The dust is beginning to settle on what has been a crazy few days, but the fallout from this will linger for some time. As the weekend approaches, Arsenal Football Club, for whom football is the main point, will be playing some football. Some of the focus will be on that as we entertain Everton at the Emirates.
There are protests planned ahead of the game, fans gathering to express their contempt and disgust at what happened this week, and what the owners attempted to force through for their own ends. I’m sure that #kroenkeout will be trending again in the build-up to the game, which will again demonstrate the depth of feeling but the tangible impact will likely be zero because I don’t expect Stan has social media and even if he did he’d just put his phone down. That’s not to say it shouldn’t happen, just to illustrate that there’s a long road ahead with him, and Josh, and KSE.
Meanwhile, the more public facing elements of the club will be front and centre today. Vinai Venkatesham, the CEO, will attend a fan’s forum event later on. He reportedly spoke to players and staff yesterday, as well as his counterparts at other clubs. As CEO that’s very much his job, but after something like this, it should be Stan or Josh. It won’t be Stan, let’s be be honest, and if Josh – as the one who has assumed responsibility for Arsenal in the last couple of years – genuinely wants to mend fences, he should start this evening. At least in that closed setting there’s a limit to how much anger can be directed his way, and while representatives of fans’ groups will feel as strongly about this as anyone, the format of the these things shouldn’t see it get as testy as a ‘town hall meeting’ open to everyone. I don’t really believe they can ever repair the damage they’ve done, or rebuild any kind of trust, but it will be interesting to see if they even try.
Liverpool’s owner, John Henry, put out a video to say sorry (which smart people in the Arses yesterday compared to this). I’m sure he is sorry … that this backfired, and at least he’s taken the responsibility, but it doesn’t mean his reputation won’t suffer because of what’s happened. Liverpool fans have – rightly in my opinion – been roundly critical of him and FSG for their role in this, and it’s worth remembering that under their ownership they have ended that 30 year wait for a league title win, reached two Champions League finals, and improved massively. That has been no protection from the anger felt by fans though, and rightly so. KSE have no such shield. As much as I love our FA Cup wins, we’re floundering in Premier League terms, and the trajectory since they assumed full control of the club has been obvious.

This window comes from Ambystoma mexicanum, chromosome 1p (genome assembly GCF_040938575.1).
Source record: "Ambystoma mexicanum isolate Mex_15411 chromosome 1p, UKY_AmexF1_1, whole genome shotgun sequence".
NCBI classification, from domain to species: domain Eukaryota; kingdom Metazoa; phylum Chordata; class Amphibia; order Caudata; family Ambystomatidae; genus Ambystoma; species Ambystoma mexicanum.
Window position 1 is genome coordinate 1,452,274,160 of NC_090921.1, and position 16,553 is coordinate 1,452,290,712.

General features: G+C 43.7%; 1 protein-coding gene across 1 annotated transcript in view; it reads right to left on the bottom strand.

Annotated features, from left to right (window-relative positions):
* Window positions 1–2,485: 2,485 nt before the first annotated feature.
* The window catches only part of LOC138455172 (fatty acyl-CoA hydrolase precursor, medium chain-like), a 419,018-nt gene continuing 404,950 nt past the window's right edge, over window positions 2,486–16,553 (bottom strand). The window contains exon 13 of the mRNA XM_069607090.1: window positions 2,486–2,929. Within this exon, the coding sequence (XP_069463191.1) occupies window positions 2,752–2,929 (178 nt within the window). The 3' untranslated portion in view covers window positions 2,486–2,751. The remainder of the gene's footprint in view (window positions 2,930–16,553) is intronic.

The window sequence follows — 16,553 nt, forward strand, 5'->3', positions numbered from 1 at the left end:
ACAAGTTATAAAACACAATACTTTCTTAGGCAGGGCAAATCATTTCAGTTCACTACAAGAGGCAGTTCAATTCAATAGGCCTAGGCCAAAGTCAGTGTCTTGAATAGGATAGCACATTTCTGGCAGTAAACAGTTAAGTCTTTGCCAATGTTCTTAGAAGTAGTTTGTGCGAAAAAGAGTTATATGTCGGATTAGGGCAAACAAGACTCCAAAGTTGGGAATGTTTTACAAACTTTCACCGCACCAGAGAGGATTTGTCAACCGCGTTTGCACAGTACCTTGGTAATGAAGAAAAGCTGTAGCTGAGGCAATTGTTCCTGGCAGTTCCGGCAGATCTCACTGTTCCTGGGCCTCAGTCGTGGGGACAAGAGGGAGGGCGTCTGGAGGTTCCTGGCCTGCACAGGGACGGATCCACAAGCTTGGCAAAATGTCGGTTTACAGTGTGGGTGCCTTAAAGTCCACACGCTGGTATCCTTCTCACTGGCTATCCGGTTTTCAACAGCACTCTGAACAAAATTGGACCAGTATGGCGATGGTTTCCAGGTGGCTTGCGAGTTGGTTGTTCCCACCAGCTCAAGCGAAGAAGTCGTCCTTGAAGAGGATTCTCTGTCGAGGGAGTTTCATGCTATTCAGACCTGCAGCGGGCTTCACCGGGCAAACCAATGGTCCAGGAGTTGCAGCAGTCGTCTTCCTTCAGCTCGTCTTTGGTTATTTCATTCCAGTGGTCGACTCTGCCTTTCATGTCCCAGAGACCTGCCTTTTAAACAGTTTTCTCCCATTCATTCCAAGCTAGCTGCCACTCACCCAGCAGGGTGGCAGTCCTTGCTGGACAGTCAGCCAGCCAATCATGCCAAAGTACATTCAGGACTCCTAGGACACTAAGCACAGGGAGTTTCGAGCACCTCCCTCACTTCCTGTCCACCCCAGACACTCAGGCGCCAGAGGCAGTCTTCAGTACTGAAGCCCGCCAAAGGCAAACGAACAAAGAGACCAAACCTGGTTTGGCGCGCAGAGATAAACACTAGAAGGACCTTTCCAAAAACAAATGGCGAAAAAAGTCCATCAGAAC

Regardless of what they say, or what story they try to convince us of, we know the reasons this thing was planned. Over in Spain, Real Madrid president Florentino Perez can’t stop talking. He says of the Super League ‘Maybe we didn’t explain it well enough’, but the problem is we could all see exactly what it was for – as he later laid bare:
Florentino “It cannot be that in England, the six lose money, and 14 make money. In Spain the top three lose money, and the others make money. It cannot continue – at the moment the rich are those who are losing money.”
— Dermot Corrigan (@dermotmcorrigan) April 21, 2021
Tellingly, he also says, “The founder clubs believed in this project. It is not dead. We will keep working.
“Nobody has yet paid the penalisation fee for leaving. We are almost all still in this, they have not left yet.”